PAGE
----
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The Florida Senate Has Passed A Bill That Would Create a Presumption of Equal Time-sharing For Parents

February 24, 2016 by  
Filed under Uncategorized

 

 

The Florida Senate has passed a bill (Senate Bill 250) that would create a presumption that it is in the best interests of the child(ren) of parents that each parent enjoy equal time-sharing.  Courts would still be able to establish a different time-sharing schedule provided that they can overcome the statutory presumption based on the consideration of 22 factors set forth in the proposed amended statute.  The effective date of the bill would be October 1, 2016.

 Section 1. Subsection (3) of section 61.13, Florida
   18  Statutes, is amended to read:
   19         61.13 Support of children; parenting and time-sharing;
   20  powers of court.—
   21         (3) For purposes of establishing or modifying parental
   22  responsibility and creating, developing, approving, or modifying
   23  a parenting plan, including a time-sharing schedule, which
   24  governs each parent’s relationship with his or her minor child
   25  and the relationship between each parent with regard to his or
   26  her minor child, the best interest of the child shall be the
   27  primary consideration.
   28         (a) Approximately equal time-sharing with a minor child by
   29  both parents is presumed to be in the best interest of the
   30  child. In determining whether the presumption is overcome, the
   31  court shall evaluate the evidence based on A determination of
   32  parental responsibility, a parenting plan, or a time-sharing
   33  schedule may not be modified without a showing of a substantial,
   34  material, and unanticipated change in circumstances and a
   35  determination that the modification is in the best interests of
   36  the child. Determination of the best interests of the child
   37  shall be made by evaluating all of the factors affecting the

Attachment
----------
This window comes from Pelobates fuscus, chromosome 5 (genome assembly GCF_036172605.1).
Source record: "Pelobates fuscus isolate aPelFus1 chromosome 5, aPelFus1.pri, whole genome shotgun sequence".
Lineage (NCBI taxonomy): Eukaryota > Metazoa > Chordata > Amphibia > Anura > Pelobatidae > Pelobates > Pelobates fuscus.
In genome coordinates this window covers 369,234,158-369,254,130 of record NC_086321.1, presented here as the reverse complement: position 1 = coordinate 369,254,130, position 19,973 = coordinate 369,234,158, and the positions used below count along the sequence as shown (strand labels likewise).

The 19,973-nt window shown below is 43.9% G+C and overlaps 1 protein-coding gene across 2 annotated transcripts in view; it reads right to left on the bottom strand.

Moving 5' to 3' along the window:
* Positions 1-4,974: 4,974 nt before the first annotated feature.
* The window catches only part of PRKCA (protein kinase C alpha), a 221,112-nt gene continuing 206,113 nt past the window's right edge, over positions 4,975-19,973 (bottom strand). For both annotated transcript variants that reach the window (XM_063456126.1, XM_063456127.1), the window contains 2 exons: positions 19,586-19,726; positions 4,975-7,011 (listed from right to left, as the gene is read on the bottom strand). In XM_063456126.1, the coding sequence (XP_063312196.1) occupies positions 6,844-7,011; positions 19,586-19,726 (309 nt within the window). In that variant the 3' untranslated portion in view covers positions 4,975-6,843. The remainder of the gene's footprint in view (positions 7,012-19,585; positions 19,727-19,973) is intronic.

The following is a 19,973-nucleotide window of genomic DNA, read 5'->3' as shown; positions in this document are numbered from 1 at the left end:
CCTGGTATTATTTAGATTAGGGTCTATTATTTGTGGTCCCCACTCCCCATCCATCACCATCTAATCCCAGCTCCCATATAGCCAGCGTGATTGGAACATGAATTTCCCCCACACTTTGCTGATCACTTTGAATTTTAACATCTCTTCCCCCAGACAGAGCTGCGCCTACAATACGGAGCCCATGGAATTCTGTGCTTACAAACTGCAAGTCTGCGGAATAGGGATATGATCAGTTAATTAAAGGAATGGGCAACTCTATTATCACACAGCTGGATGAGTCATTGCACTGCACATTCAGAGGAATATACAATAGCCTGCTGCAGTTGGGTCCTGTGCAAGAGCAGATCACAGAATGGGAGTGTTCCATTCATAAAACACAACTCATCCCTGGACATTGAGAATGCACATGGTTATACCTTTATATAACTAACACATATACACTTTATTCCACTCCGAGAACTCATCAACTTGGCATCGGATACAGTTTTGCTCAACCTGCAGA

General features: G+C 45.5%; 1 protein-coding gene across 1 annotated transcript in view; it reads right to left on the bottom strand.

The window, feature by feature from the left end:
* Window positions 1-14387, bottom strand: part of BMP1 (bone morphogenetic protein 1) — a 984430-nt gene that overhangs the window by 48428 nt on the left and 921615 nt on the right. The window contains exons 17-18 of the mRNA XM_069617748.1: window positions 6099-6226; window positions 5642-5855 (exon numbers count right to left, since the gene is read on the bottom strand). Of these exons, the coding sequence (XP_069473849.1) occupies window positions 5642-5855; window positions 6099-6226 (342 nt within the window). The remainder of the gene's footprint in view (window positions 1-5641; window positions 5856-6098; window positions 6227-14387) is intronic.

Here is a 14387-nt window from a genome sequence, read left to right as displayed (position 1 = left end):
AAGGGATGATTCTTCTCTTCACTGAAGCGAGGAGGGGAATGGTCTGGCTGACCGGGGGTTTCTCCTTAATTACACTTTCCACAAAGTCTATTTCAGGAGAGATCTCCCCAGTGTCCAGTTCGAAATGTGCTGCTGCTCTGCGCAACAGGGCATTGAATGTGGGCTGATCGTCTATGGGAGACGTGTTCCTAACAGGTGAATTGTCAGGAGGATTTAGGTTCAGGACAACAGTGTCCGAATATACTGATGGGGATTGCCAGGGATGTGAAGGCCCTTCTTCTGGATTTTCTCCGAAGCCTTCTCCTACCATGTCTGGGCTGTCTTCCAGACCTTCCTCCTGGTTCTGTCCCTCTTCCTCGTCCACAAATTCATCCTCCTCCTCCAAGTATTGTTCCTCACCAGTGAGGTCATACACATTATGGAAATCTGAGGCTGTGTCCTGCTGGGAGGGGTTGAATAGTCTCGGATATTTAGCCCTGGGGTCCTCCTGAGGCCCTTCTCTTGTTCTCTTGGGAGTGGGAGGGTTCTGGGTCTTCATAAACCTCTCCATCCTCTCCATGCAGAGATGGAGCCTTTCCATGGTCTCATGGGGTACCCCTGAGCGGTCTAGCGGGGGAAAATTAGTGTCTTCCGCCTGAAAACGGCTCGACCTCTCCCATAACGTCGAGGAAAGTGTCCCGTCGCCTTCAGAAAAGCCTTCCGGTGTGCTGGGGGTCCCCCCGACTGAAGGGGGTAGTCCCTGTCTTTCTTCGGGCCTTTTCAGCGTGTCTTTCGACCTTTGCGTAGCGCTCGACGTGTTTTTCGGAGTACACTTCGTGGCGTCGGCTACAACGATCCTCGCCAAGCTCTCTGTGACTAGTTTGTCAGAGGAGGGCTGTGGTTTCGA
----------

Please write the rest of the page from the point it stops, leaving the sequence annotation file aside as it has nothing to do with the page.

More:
38  welfare and interests of the particular minor child and the
   39  circumstances of that family, including, but not limited to:
   40         1.(a) The demonstrated capacity or and disposition of each
   41  parent to facilitate and encourage a close and continuing
   42  parent-child relationship, to honor the time-sharing schedule,
   43  and to be reasonable when changes are required.
   44         2.(b) The anticipated division of parental responsibilities
   45  after the litigation, including the extent to which parental
   46  responsibilities will be delegated to third parties.
   47         3.(c) The demonstrated capacity and disposition of each
   48  parent to determine, consider, and act upon the needs of the
   49  child as opposed to the needs or desires of the parent.
   50         4.(d) The length of time the child has lived in a stable,
   51  satisfactory environment and the desirability of maintaining
   52  continuity.
   53         5.(e) The geographic viability of the parenting plan, with
   54  special attention paid to the needs of school-age children and
   55  the amount of time to be spent traveling to carry out effectuate
   56  the parenting plan. This factor does not create a presumption
   57  for or against relocation of either parent with a child.
   58         6.(f) The moral fitness of the parents.
   59         7.(g) The mental and physical health of the parents.
   60         8.(h) The home, school, and community record of the child.
   61         9.(i) The reasonable preference of the child, if the court
   62  deems the child to be of sufficient intelligence, understanding,
   63  and experience to express a preference.
   64         10.(j) The demonstrated knowledge, capacity, or and
   65  disposition of each parent to be informed of the circumstances
   66  of the minor child, including, but not limited to, the child’s
   67  friends, teachers, medical care providers, daily activities, and
   68  favorite things.
   69         11.(k) The demonstrated capacity or and disposition of each